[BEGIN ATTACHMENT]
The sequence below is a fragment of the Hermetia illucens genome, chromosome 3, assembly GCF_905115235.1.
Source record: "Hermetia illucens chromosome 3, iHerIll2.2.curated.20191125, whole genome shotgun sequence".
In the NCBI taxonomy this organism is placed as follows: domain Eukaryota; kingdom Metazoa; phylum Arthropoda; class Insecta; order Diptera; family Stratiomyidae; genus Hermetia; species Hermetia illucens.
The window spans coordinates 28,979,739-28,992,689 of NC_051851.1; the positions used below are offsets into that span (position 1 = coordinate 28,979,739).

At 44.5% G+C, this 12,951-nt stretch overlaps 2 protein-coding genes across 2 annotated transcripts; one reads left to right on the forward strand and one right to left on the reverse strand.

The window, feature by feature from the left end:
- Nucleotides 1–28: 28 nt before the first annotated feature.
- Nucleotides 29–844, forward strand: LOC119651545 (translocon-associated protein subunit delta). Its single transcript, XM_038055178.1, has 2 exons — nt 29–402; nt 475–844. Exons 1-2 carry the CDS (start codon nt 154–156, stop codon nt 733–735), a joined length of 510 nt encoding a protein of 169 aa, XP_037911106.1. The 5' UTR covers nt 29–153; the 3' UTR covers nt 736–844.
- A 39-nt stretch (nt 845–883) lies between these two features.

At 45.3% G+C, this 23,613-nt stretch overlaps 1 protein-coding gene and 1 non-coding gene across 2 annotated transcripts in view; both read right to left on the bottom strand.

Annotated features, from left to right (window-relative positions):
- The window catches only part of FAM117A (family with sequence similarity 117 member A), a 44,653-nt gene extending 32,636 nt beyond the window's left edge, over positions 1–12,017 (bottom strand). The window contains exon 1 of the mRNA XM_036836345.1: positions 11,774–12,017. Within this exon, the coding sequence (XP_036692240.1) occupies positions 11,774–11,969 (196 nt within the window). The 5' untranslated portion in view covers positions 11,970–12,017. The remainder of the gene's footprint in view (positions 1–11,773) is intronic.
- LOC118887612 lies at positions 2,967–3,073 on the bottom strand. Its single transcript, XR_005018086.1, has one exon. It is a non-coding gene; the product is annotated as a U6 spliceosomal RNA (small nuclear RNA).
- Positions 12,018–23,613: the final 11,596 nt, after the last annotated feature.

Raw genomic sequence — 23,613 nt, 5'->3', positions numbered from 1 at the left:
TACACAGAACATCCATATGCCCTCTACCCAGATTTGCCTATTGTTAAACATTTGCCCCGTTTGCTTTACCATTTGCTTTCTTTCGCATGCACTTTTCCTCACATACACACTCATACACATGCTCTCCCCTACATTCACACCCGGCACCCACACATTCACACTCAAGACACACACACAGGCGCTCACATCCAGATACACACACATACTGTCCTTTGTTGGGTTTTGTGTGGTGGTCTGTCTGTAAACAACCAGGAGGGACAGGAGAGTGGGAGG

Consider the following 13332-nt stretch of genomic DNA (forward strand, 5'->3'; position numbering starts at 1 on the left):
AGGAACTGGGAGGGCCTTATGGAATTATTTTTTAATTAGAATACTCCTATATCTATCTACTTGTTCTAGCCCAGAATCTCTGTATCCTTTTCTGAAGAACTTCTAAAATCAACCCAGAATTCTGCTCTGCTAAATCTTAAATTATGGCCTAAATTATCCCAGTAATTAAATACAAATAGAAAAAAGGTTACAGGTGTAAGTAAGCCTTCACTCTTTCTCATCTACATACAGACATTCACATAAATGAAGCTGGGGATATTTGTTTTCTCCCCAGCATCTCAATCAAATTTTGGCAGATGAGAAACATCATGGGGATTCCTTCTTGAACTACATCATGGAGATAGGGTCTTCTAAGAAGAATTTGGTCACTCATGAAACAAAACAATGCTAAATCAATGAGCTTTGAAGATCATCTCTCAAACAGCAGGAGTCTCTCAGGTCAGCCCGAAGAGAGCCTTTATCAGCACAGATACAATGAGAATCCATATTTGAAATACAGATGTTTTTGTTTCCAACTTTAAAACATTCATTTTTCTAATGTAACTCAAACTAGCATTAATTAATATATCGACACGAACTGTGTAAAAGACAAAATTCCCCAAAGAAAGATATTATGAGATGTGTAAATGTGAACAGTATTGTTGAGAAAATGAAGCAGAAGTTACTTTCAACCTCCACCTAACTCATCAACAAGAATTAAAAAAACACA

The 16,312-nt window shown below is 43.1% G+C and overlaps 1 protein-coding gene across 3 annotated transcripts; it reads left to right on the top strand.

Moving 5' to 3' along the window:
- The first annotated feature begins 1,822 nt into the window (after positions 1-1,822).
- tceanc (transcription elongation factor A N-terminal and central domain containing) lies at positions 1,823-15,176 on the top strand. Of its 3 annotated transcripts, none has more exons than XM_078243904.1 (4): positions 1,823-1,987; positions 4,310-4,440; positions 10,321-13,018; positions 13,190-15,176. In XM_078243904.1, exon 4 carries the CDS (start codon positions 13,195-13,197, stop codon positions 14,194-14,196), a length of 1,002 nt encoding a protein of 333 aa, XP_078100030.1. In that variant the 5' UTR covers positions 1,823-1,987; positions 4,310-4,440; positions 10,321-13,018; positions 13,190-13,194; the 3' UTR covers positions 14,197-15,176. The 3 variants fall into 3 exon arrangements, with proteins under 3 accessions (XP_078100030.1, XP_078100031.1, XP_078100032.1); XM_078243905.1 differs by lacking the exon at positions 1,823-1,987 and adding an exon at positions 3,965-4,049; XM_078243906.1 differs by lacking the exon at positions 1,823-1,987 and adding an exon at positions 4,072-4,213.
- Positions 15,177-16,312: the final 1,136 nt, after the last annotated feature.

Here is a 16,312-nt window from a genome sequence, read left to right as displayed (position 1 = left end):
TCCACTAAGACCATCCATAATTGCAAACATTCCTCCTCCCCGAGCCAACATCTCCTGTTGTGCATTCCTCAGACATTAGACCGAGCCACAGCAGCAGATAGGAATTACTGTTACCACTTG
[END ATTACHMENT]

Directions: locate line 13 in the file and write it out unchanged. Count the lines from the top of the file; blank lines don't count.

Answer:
- LOC118887612 lies at positions 2,967–3,073 on the bottom strand. Its single transcript, XR_005018086.1, has one exon. It is a non-coding gene; the product is annotated as a U6 spliceosomal RNA (small nuclear RNA).